4 strategies for improved incident command post communications

Train your incident commanders to use the right technology, in the right place, and to get everyone on scene on the same page


Effective communication is a critical element of incident command in today’s rapidly changing, multi-unit world of emergency response if a successful outcome is to be reached.

Poor incident communications are frequently cited as a significant factor in many of the Fire Fighter Fatality Investigation and Prevention Program reports, commonly known as LODD reports issued by National Institute for Occupational Safety and Health.

Here are four strategies for improving command post communications.

Fire departments should train their command officers to establish a stationary command post and effectively communicate with the command team members. (Photo/U.S. Air Force by Staff Sgt. Kenny Holston)
Fire departments should train their command officers to establish a stationary command post and effectively communicate with the command team members. (Photo/U.S. Air Force by Staff Sgt. Kenny Holston)

1. Get out of the front yard

Many fire officers are comfortable with operating outside of the command vehicle or command post because they have high confidence developed from experience. This comfort level can easily be challenged when faced with unexpected fireground conditions such as a structural collapse, rapid-fire growth or a firefighter mayday transmission.

Fire departments should train their command officers to establish a stationary command post and effectively communicate with the command team members. It may be easy for an officer to command a small residential fire from the front yard when everything is going well. However, when critical communications or significant events occur, it’s very easy to miss those communications with all the noise and confusion that occurs on many firegrounds.

2. Make sure you can hear and be heard

First responders typically rely on their ability to communicate with one another via radio communications. It’s critical for the incident commander to use their radio in an environment (e.g., their vehicle or command post) where they can hear well as soon as possible.

Mobile radios should be used by command whenever possible as they provide a stronger signal than portable radios. A typical VHF mobile radio’s power output is 40-50 watts, compared to a portable radio’s 5-8 watt output. An 800/700 MHz mobile radio typically has an output of 20-25 watts, while its portable radio counterpart provides only 3-5 watts of output.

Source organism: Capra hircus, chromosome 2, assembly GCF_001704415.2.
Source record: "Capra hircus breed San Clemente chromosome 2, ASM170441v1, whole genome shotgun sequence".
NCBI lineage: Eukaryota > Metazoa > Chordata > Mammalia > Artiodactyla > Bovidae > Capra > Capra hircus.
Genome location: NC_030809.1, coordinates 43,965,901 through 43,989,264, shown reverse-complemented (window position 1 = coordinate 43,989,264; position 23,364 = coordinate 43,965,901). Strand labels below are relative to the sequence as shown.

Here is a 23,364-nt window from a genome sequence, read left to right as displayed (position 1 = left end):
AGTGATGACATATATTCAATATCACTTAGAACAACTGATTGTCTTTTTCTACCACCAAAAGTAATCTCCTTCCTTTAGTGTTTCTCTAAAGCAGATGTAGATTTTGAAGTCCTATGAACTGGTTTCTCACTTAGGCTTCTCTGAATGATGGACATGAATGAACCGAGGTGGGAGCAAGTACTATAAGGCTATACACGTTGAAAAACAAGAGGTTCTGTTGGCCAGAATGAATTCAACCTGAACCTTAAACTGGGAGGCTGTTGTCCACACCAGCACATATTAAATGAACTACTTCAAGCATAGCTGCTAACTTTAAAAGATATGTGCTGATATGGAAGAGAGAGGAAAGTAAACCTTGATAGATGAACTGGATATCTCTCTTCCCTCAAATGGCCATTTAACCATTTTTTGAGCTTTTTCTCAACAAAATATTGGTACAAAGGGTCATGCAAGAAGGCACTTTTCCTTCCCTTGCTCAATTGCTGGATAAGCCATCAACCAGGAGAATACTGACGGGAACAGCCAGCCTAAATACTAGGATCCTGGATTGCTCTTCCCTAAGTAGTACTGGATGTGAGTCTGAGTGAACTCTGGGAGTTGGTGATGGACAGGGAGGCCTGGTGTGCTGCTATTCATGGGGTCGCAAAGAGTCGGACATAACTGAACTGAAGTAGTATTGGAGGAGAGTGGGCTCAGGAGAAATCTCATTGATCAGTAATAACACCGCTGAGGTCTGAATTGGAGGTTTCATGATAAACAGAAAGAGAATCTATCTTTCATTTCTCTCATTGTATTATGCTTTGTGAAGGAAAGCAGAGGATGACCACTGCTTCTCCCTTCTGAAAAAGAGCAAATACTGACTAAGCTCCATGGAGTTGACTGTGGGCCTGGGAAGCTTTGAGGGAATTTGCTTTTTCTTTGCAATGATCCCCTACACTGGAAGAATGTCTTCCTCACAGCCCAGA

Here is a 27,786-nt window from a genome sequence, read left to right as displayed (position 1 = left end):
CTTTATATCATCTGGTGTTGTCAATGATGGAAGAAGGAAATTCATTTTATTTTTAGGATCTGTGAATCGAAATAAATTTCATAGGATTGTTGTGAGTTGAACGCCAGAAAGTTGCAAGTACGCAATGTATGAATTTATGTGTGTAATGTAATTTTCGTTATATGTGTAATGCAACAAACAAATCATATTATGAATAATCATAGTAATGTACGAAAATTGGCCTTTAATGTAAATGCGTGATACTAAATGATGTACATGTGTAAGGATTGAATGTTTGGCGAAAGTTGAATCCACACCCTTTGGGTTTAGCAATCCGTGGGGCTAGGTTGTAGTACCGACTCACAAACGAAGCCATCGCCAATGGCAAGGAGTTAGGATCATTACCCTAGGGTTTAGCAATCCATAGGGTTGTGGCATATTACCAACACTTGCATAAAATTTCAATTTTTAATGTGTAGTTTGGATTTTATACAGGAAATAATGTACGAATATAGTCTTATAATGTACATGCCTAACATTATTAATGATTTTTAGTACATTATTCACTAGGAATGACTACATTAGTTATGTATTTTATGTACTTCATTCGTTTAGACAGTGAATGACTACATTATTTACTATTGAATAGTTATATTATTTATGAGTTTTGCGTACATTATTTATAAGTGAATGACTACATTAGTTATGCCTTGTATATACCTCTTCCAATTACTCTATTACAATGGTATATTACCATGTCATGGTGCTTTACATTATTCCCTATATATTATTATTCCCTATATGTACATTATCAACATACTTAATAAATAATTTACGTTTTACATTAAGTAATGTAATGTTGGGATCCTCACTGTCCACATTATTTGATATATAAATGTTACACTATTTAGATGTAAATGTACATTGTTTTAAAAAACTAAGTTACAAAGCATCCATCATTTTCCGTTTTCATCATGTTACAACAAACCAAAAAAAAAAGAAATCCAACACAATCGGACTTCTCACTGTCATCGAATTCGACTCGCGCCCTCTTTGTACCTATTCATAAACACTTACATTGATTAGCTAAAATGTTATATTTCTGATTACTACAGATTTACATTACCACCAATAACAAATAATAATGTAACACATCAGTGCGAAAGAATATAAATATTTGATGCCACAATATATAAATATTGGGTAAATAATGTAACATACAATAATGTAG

A combination of good foundational training, equipment familiarization, standard operating procedures, common language, benchmarking, practice and an understanding of how to maximize the use of both mobile and portable radios will help set your team up for communications success on any fireground.

Follow these basic recommendations to ensure communications success with your portable radios:

  • Ensure that installed and backup batteries are fully charged.
  • Practice using radio features with gloves on, in limited visibility.
  • Keep radios clean, especially at the contact points for the remote microphone.
  • Consider what you are about to say before you key up.
  • Speak clearly and directly into the microphone.
  • Use your hand to shield the microphone from background noise.
  • Sit up, stand up (based on conditions) or move to position the radio antenna as high as practical.

3. Get everyone on the same frequency ASAP

In many communities, it doesn’t take much of an incident to exceed the home department’s staffing capabilities considering career staff reductions and declining numbers of volunteer firefighters. The result is more frequent response of mutual aid resources, which may bring into play communication interoperability issues as well, such as the use of different radio systems and operating frequencies.

In the U.S., the APCO Project 25 has been working with public safety agencies and land mobile radio manufacturers with the goal of improving LMR interoperability through common manufacturing standards.

But communication problems do arise, and the incident commander needs to adjust and correct communication gaps. That can be accomplished by sending members of the IC’s department to the other mutual aid divisions to “buddy up.” For example, a member of the IC’s department with a radio is sent to work with the water supply officer, an ICS position being staffed by an officer from a mutual aid company.

4. Make sure everyone speaks the same language

One of the original and primary purposes of the NIMS Incident Command System was to provide a common set of terminology and functional positions so that anyone working on the emergency scene would be on the same page.

The incident commander is the only “command” on the scene, and others should not refer to themselves with a designation command after a function (e.g., “water command” or “staging command”). This can cause confusion on the fireground, especially when multiple radio transmissions are occurring.

When assigning subordinate ICS positions, incident commanders must ensure that they provide each person with their functional position and radio call sign from NIMS. For example; “Waterford Chief 1 (a mutual aid company) from Command. Take a position on side Charley with your resources and protect exposure Charley. You will be division Charley.”

Taken together, using these four strategies should have a positive influence on your command post communications at your next emergency event.

This article, originally published December 10, 2018, has been updated.

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